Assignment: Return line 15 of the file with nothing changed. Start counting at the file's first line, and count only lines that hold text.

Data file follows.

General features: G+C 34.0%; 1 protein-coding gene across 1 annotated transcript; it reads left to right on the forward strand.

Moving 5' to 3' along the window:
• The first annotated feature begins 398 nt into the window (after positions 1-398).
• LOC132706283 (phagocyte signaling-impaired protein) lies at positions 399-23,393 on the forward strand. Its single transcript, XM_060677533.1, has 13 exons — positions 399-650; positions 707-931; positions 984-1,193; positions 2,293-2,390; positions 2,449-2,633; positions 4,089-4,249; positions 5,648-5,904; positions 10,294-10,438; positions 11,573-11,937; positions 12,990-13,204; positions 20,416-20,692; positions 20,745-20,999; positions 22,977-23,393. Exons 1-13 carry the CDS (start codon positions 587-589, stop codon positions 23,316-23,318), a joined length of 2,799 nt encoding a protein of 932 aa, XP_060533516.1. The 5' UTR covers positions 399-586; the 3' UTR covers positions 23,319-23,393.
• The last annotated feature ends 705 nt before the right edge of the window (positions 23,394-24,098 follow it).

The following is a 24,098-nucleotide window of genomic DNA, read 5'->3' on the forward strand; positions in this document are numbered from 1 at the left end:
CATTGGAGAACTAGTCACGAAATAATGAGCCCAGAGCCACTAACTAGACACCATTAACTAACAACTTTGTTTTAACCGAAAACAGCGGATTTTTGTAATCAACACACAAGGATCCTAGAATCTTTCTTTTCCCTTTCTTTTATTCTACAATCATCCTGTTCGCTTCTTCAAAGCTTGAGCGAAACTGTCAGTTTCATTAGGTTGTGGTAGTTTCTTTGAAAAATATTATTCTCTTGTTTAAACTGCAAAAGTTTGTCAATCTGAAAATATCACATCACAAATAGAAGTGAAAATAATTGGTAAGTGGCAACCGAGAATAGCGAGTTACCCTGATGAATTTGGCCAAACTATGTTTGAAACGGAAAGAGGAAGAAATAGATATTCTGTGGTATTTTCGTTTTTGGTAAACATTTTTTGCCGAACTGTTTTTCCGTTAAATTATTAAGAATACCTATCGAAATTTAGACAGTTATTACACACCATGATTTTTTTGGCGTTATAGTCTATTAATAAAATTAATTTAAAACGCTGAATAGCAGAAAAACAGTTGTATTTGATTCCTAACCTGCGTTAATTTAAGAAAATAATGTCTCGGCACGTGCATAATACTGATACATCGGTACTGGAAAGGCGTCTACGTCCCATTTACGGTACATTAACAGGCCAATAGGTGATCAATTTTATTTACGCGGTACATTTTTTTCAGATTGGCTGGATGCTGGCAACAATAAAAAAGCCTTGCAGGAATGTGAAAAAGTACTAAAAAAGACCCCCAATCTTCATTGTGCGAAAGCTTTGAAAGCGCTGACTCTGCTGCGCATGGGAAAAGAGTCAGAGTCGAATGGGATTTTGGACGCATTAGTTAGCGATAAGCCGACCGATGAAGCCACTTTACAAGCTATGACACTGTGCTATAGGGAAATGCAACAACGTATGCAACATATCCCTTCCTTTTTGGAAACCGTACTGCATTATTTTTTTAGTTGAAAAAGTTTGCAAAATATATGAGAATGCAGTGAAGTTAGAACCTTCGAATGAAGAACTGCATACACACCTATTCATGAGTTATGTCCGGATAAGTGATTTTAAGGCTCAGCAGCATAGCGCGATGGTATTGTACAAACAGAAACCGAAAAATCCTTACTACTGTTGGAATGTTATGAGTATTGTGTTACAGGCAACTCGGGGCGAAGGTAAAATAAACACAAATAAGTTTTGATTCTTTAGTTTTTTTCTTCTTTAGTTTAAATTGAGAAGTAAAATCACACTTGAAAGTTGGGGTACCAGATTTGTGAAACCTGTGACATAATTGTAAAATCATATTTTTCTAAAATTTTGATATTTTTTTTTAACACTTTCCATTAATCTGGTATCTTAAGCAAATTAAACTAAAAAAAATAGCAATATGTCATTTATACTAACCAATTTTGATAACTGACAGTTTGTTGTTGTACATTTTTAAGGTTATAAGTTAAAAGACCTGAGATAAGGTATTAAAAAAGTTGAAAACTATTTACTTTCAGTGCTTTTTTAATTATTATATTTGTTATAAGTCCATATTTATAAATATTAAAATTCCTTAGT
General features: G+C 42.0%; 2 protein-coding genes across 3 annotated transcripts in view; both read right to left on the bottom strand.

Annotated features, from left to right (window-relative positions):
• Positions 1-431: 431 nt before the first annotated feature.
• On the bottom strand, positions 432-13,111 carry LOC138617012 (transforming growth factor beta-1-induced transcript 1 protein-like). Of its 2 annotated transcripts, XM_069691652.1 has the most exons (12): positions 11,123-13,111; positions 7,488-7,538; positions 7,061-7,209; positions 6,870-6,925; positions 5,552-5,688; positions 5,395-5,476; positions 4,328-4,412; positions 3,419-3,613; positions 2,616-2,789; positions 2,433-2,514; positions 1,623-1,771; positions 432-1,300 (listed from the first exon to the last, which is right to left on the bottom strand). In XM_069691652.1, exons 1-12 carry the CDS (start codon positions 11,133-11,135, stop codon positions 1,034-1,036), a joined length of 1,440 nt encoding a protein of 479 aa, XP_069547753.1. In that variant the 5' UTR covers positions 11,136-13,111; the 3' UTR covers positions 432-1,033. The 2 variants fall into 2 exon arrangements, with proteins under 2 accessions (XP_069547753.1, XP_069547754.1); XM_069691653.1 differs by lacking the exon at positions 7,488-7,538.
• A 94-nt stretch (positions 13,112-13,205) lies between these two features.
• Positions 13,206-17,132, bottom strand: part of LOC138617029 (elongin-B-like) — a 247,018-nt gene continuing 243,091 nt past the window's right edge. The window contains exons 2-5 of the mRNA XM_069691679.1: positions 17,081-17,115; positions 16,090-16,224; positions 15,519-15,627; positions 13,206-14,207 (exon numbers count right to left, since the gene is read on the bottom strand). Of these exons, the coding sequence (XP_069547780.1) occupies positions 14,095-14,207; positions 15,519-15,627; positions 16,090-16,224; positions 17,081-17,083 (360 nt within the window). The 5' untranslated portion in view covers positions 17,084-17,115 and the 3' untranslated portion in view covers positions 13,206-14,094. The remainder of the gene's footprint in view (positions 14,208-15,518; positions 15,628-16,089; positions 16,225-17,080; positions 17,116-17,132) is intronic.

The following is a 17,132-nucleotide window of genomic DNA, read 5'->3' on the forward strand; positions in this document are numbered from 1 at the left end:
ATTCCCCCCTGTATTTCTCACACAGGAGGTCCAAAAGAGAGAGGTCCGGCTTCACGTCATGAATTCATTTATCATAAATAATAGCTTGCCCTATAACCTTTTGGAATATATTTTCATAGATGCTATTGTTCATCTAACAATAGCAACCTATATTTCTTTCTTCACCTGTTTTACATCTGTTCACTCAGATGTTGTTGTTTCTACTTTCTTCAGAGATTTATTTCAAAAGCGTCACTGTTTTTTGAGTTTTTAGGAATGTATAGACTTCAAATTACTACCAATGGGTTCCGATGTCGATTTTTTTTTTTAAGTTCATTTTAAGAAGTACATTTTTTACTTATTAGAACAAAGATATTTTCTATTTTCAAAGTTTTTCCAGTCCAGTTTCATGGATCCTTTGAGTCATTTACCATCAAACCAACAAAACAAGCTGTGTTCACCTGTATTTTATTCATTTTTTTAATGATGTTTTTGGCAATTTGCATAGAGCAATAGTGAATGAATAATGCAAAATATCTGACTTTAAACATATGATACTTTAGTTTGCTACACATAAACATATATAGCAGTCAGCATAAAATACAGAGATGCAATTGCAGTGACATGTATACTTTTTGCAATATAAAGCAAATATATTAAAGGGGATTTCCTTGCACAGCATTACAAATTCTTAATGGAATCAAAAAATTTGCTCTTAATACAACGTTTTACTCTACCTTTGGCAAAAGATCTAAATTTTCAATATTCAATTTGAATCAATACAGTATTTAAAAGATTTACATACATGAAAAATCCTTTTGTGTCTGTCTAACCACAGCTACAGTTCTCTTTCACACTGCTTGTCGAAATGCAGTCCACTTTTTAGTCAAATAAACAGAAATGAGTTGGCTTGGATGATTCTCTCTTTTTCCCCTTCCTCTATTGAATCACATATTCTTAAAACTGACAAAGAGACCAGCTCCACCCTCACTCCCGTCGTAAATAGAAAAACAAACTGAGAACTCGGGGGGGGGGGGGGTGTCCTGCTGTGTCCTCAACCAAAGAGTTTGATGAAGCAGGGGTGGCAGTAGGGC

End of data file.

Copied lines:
ATTCCCCCCTGTATTTCTCACACAGGAGGTCCAAAAGAGAGAGGTCCGGCTTCACGTCATGAATTCATTTATCATAAATAATAGCTTGCCCTATAACCTTTTGGAATATATTTTCATAGATGCTATTGTTCATCTAACAATAGCAACCTATATTTCTTTCTTCACCTGTTTTACATCTGTTCACTCAGATGTTGTTGTTTCTACTTTCTTCAGAGATTTATTTCAAAAGCGTCACTGTTTTTTGAGTTTTTAGGAATGTATAGACTTCAAATTACTACCAATGGGTTCCGATGTCGATTTTTTTTTTTAAGTTCATTTTAAGAAGTACATTTTTTACTTATTAGAACAAAGATATTTTCTATTTTCAAAGTTTTTCCAGTCCAGTTTCATGGATCCTTTGAGTCATTTACCATCAAACCAACAAAACAAGCTGTGTTCACCTGTATTTTATTCATTTTTTTAATGATGTTTTTGGCAATTTGCATAGAGCAATAGTGAATGAATAATGCAAAATATCTGACTTTAAACATATGATACTTTAGTTTGCTACACATAAACATATATAGCAGTCAGCATAAAATACAGAGATGCAATTGCAGTGACATGTATACTTTTTGCAATATAAAGCAAATATATTAAAGGGGATTTCCTTGCACAGCATTACAAATTCTTAATGGAATCAAAAAATTTGCTCTTAATACAACGTTTTACTCTACCTTTGGCAAAAGATCTAAATTTTCAATATTCAATTTGAATCAATACAGTATTTAAAAGATTTACATACATGAAAAATCCTTTTGTGTCTGTCTAACCACAGCTACAGTTCTCTTTCACACTGCTTGTCGAAATGCAGTCCACTTTTTAGTCAAATAAACAGAAATGAGTTGGCTTGGATGATTCTCTCTTTTTCCCCTTCCTCTATTGAATCACATATTCTTAAAACTGACAAAGAGACCAGCTCCACCCTCACTCCCGTCGTAAATAGAAAAACAAACTGAGAACTCGGGGGGGGGGGGGGTGTCCTGCTGTGTCCTCAACCAAAGAGTTTGATGAAGCAGGGGTGGCAGTAGGGC